The Chatou Fair… a history, a place, an ambience

Picturesque  and  not  to  be  missed,  The Foire de Chatou has set up its stalls on the Impressionists’  Island  at  Chatou since 1970; but its origins date back to the mediaeval Foire aux  Salaisons, the Salt Meats Fair, a great Gallic tradition. In 1840 the fair took up  fixed residence on the Boulevard Bourdon, near the Place de la Bastille in Paris. At the same time the city’s scrap dealers and junk merchants started their own fair next door, a proximity that linked the future of the two fairs together. In 1869 they were  both  moved  to  the  Boulevard  Richard Lenoir, where they remained for nearly a century, initially taking place once a year, and from 1940 onwards twice-yearly.

 

 

 

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The fair was then known as the Foire à la ferraille, aux pains d’épices et aux jambons – the scrap metal, gingerbread and ham fair. Stallholders would bake little gingerbread pigs  decorated  with  their  favourite  Christian names, a custom reflected in the Foire de Chatou’s little pig logo. In 1970 the Prefect of Paris, the capital’s top administrator, ordered the fair out of the city. But rather than see it die, the SNCAO-GA stepped in with a rescue plan, installing it on Chatou’s Impressionists’ Island. The march 2017 fair will be the 94th on its present site.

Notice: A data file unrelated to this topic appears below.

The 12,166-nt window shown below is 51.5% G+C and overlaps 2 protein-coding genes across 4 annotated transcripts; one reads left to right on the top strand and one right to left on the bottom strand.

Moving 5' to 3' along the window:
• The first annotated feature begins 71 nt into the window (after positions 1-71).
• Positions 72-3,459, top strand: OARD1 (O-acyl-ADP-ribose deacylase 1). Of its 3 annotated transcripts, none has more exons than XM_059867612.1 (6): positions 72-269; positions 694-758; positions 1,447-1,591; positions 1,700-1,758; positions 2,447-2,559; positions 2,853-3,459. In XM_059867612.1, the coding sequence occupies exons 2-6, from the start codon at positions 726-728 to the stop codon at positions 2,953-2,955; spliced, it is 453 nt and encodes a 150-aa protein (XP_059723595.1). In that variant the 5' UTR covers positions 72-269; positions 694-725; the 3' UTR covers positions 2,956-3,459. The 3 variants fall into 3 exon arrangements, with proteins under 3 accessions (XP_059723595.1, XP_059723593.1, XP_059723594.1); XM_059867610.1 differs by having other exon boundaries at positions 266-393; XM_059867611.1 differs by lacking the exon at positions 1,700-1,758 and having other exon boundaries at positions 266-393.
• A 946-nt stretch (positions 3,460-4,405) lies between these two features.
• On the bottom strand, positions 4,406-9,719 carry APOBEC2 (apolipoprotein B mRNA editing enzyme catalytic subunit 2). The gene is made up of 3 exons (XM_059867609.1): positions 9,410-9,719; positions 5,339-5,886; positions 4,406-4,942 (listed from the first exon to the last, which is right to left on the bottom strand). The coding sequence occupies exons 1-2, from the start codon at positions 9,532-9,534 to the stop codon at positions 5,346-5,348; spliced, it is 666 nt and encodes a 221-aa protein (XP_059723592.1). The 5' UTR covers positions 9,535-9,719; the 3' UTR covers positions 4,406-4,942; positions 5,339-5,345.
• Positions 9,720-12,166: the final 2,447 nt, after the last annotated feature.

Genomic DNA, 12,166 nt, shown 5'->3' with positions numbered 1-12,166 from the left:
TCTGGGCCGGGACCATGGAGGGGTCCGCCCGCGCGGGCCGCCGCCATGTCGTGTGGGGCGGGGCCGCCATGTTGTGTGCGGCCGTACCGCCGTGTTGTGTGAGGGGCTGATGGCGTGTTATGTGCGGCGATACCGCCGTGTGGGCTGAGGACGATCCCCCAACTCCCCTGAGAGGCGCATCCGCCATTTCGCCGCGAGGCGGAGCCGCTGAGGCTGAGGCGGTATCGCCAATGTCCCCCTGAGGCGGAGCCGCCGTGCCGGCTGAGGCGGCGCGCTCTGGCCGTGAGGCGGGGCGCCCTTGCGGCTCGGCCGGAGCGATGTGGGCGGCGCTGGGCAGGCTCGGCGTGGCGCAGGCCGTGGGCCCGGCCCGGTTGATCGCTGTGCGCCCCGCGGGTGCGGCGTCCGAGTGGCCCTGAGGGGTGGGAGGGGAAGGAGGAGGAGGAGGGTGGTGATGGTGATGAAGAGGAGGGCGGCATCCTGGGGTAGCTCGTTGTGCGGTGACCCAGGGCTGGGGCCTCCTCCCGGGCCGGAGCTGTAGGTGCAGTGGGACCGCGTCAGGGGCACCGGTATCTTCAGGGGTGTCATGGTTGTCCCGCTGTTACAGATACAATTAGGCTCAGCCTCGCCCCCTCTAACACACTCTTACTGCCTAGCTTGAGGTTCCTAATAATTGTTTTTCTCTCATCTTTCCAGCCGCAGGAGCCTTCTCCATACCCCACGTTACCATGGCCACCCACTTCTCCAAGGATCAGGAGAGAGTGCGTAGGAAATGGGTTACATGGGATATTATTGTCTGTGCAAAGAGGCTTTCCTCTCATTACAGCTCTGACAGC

Antiquités, brocante, galeries d'art, produits du terroir